People who use drugs or people in recovery sometimes have negative feelings toward the criminal justice system. People who work in harm reduction can mistrust people in law enforcement and vice versa. And yet, these groups worked together on one of the most urgent public health threats of our time.

HOPE members challenge one another to rethink preconceived notions, the language used, and assumptions about the solutions to this epidemic. This takes time because it requires trust, and building trust takes time.

Someone once likened a coalition coordinator to an orchestra conductor. It’s an apt metaphor. A coalition brings together people with a shared goal, in our case ending the opioid crisis, encouraging each to play their own tune, complementing one another and creating a whole that is much stronger than the sum of its parts.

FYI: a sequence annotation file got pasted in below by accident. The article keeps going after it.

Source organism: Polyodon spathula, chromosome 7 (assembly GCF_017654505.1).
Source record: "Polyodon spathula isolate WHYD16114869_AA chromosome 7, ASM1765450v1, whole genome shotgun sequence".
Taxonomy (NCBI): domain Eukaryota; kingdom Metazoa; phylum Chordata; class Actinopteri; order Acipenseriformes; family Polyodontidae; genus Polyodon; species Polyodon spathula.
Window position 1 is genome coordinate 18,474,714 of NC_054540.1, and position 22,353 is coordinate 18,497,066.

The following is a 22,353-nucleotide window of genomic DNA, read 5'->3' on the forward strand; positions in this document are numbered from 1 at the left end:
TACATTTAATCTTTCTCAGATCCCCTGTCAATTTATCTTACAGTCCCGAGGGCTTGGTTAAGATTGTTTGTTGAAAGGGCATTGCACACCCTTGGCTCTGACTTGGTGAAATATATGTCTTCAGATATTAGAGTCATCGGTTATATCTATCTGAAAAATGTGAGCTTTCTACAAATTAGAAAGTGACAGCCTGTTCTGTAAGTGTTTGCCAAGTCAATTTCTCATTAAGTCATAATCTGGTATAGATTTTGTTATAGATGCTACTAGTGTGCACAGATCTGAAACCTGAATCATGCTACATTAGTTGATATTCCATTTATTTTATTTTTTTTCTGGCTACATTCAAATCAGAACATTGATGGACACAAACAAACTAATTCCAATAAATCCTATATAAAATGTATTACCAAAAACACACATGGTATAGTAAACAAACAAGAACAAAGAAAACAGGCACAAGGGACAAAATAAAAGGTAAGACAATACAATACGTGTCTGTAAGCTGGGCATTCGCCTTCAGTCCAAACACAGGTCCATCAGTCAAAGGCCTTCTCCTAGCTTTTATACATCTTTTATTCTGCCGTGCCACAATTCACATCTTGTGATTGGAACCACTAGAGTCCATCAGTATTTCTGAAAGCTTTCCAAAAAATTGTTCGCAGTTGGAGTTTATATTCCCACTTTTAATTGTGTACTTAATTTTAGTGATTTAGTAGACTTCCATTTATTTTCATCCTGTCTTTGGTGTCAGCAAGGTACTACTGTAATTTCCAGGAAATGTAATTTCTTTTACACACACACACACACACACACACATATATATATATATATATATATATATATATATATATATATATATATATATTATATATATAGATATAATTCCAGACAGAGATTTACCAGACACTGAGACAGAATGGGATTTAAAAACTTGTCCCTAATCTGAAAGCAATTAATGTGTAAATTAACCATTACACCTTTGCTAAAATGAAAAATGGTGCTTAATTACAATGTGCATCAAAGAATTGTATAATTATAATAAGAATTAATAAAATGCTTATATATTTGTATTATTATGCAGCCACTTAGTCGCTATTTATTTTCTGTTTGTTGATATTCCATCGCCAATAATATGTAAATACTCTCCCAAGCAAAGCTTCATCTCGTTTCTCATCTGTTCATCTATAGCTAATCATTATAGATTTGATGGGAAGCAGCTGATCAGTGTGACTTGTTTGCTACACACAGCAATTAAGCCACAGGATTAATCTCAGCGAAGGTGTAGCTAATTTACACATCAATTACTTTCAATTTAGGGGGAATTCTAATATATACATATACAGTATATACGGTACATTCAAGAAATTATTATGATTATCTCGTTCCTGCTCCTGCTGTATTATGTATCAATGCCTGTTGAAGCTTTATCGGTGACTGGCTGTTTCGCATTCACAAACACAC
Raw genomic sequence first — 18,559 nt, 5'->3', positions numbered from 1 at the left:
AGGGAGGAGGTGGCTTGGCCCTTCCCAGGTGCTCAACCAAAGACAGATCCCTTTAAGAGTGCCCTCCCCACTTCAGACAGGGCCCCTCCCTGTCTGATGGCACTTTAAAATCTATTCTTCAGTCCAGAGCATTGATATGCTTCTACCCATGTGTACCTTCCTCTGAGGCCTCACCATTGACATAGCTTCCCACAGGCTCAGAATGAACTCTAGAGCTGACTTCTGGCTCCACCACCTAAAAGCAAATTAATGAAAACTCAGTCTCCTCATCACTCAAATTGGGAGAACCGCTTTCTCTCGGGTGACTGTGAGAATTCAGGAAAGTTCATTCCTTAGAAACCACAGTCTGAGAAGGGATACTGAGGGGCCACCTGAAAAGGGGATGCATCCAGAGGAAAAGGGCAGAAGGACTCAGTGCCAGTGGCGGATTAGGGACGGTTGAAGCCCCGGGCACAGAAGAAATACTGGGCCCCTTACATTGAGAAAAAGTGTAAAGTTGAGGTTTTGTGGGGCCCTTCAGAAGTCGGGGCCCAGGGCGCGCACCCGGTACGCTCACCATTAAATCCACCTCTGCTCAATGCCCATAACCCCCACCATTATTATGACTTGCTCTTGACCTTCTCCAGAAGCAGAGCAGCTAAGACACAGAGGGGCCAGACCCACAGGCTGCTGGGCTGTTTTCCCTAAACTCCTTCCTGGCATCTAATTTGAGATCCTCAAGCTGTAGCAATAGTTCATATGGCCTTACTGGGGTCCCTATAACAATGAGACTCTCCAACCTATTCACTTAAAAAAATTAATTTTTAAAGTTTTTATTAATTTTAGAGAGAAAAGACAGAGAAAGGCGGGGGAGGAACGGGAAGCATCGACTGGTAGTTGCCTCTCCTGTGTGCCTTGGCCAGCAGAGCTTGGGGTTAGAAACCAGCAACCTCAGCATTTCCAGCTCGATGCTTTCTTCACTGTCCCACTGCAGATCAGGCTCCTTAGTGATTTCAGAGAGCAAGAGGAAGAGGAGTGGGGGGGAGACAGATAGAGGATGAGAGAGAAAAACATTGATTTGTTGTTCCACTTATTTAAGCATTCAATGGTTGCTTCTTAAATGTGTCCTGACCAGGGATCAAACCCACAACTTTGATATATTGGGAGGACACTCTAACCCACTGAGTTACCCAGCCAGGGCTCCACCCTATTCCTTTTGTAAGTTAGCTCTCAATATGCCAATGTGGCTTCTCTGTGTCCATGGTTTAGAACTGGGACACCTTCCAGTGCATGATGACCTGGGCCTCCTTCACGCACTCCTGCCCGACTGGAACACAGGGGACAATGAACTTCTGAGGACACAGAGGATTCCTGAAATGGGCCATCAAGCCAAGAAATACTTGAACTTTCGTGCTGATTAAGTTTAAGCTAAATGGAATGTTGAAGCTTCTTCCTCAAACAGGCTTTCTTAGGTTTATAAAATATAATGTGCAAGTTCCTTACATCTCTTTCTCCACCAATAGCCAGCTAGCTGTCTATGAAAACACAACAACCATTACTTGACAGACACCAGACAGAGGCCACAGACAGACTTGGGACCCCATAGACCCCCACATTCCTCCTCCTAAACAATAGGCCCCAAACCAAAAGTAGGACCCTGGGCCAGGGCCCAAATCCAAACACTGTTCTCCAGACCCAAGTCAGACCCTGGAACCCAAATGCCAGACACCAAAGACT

It has been a true honor to be Hampshire HOPE’s conductor. I’m leaving to work for an organization that addresses housing and food insecurity in the Upper Valley of Vermont, where I moved during the pandemic. I’ll take the many lessons I learned from the people I worked with at Hampshire HOPE to my new job, and I’m confident that whoever picks up the HOPE baton will be well positioned to carry on because of the relationships nurtured over time. To me, that’s quite an accomplishment.

J. Cherry Sullivan is the soon-to-be former coordinator of the Hampshire HOPE opioid prevention coalition run out of the city of Northampton’s Health Department. Hampshire HOPE members contribute to this monthly column about local efforts addressing the opioid epidemic.